Existing search engines won't support Internet of Things: Experts

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Internet search mechanisms will need to change to support the Internet of Things (IoT) whereby billions of devices will become connected, say experts.

"Search engines have come a long way since their original purpose of locating documents, but they still lack the connection between social, physical and cyber data which will be needed in the IoT era," said the study's lead author Payam Barnaghi, Reader in Machine Intelligence at the University of Surrey in England.

"IoT data retrieval will require efficient and scalable indexing and ranking mechanisms, and also integration between the services provided by smart devices and data discovery," Barnaghi said.

With more and more IoT devices being connected to the internet, there is an urgent need to develop new search solutions which will allow information from IoT sources to be found and extracted, the researchers said.

Complex future technologies such as smart cities, autonomous cars and environmental monitoring will demand machine-to-machine searches that are automatically generated depending on location, preferences and local information.

New requirements will include being able to access numerical and sensory data, and providing secure ways of accessing data without exposing the devices to hackers.

"IoT technologies such as autonomous cars, smart cities and environmental monitoring could have a very positive impact on millions of lives. Our goal is to consider the many complex requirements and develop solutions which will enable these exciting new technologies," Barnaghi noted.

The article highlighting the latest research in this area by academics at the University of Surrey and Wright State University in the US was published in the journal IEEE Intelligent Systems.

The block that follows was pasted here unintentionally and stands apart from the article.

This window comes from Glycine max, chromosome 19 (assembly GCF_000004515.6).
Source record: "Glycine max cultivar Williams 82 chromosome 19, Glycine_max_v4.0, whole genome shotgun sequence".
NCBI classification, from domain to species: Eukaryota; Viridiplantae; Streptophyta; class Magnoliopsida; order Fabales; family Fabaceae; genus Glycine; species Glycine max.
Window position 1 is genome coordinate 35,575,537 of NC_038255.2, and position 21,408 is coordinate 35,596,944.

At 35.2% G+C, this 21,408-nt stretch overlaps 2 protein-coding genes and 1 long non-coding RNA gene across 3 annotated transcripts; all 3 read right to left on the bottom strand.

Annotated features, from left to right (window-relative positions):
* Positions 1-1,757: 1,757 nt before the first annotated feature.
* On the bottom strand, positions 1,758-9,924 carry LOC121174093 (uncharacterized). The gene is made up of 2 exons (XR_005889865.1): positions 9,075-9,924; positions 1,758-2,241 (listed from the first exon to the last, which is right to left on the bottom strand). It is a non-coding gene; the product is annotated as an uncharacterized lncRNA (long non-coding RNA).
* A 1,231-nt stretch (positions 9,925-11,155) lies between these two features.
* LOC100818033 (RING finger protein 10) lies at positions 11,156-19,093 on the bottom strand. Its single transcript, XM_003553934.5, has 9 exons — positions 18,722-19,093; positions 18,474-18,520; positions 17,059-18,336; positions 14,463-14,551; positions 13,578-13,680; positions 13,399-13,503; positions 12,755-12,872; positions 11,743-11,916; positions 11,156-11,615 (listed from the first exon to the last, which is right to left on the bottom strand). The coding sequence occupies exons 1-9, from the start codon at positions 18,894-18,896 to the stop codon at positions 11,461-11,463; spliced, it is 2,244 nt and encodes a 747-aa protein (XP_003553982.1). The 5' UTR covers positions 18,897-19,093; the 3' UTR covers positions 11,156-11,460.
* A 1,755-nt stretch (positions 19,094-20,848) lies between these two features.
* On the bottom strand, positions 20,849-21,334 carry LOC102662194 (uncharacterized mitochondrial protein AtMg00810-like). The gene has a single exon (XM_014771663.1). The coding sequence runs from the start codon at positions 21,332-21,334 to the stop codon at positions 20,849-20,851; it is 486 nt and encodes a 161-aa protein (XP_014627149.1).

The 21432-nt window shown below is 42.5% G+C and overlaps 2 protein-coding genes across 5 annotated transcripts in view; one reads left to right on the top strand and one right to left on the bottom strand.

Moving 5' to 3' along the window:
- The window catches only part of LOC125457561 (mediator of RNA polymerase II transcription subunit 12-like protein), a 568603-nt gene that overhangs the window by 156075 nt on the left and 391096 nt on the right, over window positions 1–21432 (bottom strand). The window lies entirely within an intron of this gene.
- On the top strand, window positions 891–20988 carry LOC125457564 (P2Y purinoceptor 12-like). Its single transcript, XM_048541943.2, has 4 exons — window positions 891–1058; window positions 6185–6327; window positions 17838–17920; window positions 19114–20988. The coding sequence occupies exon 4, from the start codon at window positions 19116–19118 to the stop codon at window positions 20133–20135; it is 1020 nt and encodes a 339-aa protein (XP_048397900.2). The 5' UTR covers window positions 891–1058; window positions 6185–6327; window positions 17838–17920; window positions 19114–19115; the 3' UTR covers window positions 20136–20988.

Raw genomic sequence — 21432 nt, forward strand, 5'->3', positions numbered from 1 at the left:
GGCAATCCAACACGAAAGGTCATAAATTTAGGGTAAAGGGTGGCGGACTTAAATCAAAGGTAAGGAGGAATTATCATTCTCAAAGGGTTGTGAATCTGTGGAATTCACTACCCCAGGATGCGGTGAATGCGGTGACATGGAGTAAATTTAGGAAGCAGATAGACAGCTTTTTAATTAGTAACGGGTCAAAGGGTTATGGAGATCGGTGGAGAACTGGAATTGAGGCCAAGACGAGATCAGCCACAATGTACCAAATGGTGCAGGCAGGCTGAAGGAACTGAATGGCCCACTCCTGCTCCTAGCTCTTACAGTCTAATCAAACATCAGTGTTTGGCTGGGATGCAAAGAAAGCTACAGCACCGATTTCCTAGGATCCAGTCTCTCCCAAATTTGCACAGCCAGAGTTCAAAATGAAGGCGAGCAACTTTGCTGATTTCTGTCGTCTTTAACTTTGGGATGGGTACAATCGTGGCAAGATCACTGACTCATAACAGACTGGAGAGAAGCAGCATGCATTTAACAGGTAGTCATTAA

While in the past, human users have searched for information on the web, the IoT will see more machine-to-machine searches which are automatically generated depending on location, preferences and local information.

Autonomous vehicles, for example, will need to automatically collect data (such as traffic and weather information) from various sources without a human user being involved.

The IoT also presents a challenge in terms of cyber security. Applications which rely on public data, such as smart city technologies, need to be very accessible to make them available to a wide range of applications and services.

"I see tremendous opportunities to effectively utilise physical (especially IoT), cyber and social data by improving the abilities of machines to convert diverse data into meaningful abstractions that matter to human experiences and decision making," Amit Sheth of Ohio Center of Excellence in Knowledge-Enabled Computing at Wright State University said.

"IoT search, particularly for devices or machines to interact with each other to find and aggregate relevant information on a human's behalf, will become a critical enabler," Sheth noted.

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